"Understood Aunt Frances"
About a month after Betsy's birthday, one October day when the leaves were all red and yellow, two very momentous events occurred, and, in a manner of speaking, at the very same time. Betsy had noticed that her kitten Eleanor (she still thought of her as a kitten, although she was now a big, grown-up cat) spent very little time around the house. She came into the kitchen two or three times a day, mewing loudly for milk and food, but after eating very fast she always disappeared at once. Betsy missed the purring, contented ball of fur on her lap in the long evenings as she played checkers, or read aloud, or sewed, or played guessing games. She felt rather hurt, too, that Eleanor paid her so little attention, and several times she tried hard to make her stay, trailing in front of her a spool tied to a string or rolling a worsted ball across the floor. But Eleanor seemed to have lost all her taste for the things she had liked so much. Invariably, the moment the door was opened, she darted out and vanished.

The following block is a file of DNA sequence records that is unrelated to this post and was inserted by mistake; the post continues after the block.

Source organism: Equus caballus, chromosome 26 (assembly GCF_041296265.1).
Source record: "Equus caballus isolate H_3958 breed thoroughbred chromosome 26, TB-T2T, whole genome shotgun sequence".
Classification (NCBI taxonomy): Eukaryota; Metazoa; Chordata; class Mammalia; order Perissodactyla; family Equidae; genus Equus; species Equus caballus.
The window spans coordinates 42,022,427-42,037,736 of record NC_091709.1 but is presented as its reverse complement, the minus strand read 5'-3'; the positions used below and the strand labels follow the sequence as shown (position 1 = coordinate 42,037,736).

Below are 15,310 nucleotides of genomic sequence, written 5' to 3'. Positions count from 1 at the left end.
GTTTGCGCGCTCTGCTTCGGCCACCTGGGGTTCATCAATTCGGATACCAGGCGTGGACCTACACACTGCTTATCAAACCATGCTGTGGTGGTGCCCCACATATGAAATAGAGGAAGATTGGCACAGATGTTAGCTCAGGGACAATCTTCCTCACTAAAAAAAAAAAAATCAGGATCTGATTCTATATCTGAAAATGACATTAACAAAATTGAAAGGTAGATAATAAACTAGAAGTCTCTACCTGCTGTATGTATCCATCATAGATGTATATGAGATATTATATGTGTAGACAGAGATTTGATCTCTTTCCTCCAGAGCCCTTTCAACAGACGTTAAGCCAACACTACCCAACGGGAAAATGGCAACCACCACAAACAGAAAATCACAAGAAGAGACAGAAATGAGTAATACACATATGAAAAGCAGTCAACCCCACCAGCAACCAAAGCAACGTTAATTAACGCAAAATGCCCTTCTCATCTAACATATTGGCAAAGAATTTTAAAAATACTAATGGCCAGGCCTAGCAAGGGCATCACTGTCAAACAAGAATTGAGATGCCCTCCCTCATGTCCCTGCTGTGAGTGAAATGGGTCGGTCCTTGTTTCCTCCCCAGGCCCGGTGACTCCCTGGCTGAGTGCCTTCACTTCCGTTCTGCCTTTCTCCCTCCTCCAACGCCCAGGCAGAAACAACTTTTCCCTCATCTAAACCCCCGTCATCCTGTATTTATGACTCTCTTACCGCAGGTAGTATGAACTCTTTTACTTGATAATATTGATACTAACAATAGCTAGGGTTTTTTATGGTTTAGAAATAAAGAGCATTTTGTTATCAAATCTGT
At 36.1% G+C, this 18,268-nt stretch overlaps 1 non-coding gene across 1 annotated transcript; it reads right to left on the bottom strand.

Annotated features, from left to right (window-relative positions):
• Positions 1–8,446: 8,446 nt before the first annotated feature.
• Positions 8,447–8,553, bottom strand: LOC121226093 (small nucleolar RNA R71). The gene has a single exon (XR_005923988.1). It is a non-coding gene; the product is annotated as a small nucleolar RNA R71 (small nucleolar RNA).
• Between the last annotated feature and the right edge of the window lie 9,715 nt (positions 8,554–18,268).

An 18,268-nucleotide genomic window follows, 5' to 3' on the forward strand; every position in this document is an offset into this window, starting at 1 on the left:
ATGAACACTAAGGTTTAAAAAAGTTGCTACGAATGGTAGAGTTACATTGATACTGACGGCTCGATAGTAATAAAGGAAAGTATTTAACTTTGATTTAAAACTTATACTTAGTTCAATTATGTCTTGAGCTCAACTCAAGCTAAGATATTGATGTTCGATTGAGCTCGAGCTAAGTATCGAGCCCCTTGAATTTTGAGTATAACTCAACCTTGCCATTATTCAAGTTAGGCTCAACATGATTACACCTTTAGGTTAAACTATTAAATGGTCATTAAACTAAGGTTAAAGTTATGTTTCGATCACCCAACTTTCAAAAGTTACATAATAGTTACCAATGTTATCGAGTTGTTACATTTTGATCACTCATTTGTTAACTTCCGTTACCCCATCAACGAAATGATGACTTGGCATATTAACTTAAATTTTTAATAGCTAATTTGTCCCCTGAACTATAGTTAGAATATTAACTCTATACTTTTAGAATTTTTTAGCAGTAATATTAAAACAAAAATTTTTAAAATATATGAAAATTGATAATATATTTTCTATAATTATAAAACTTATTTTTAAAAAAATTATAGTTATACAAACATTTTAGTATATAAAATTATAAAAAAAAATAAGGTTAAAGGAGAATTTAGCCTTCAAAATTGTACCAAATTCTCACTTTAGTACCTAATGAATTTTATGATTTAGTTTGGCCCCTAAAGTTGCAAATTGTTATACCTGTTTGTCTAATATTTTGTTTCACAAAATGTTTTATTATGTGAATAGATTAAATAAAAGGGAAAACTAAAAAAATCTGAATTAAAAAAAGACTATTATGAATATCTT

One afternoon Betsy ran out after her, determined to catch her and bring her back. When the cat found she was being followed, she bounded along in great leaps, constantly escaping from Betsy's outstretched hand. They came thus to the horse-barn, into the open door of which Eleanor whisked like a little gray shadow, Betsy close behind. The cat flashed up the steep, ladder-like stairs that led to the hay-loft. Betsy scrambled rapidly up, too. It was dark up there, compared to the gorgeous-colored October day outside, and for a moment she could not see Eleanor. Then she made her out, a dim little shape, picking her way over the hay, and she heard her talking. Yes, it was real talk, quite, quite different from the loud, imperious "miauw!" with which Eleanor asked for her milk. This was the softest, prettiest kind of conversation, all little murmurs and chirps and sing-songs. Why, Betsy could almost understand it! She could understand it enough to know that it was love-talk, and then, breaking into this, came a sudden series of shrill, little, needle-like cries that fairly filled the hay-loft. Eleanor gave a bound forward and disappeared. Betsy, very much excited, scrambled and climbed up over the hay as fast as she could go.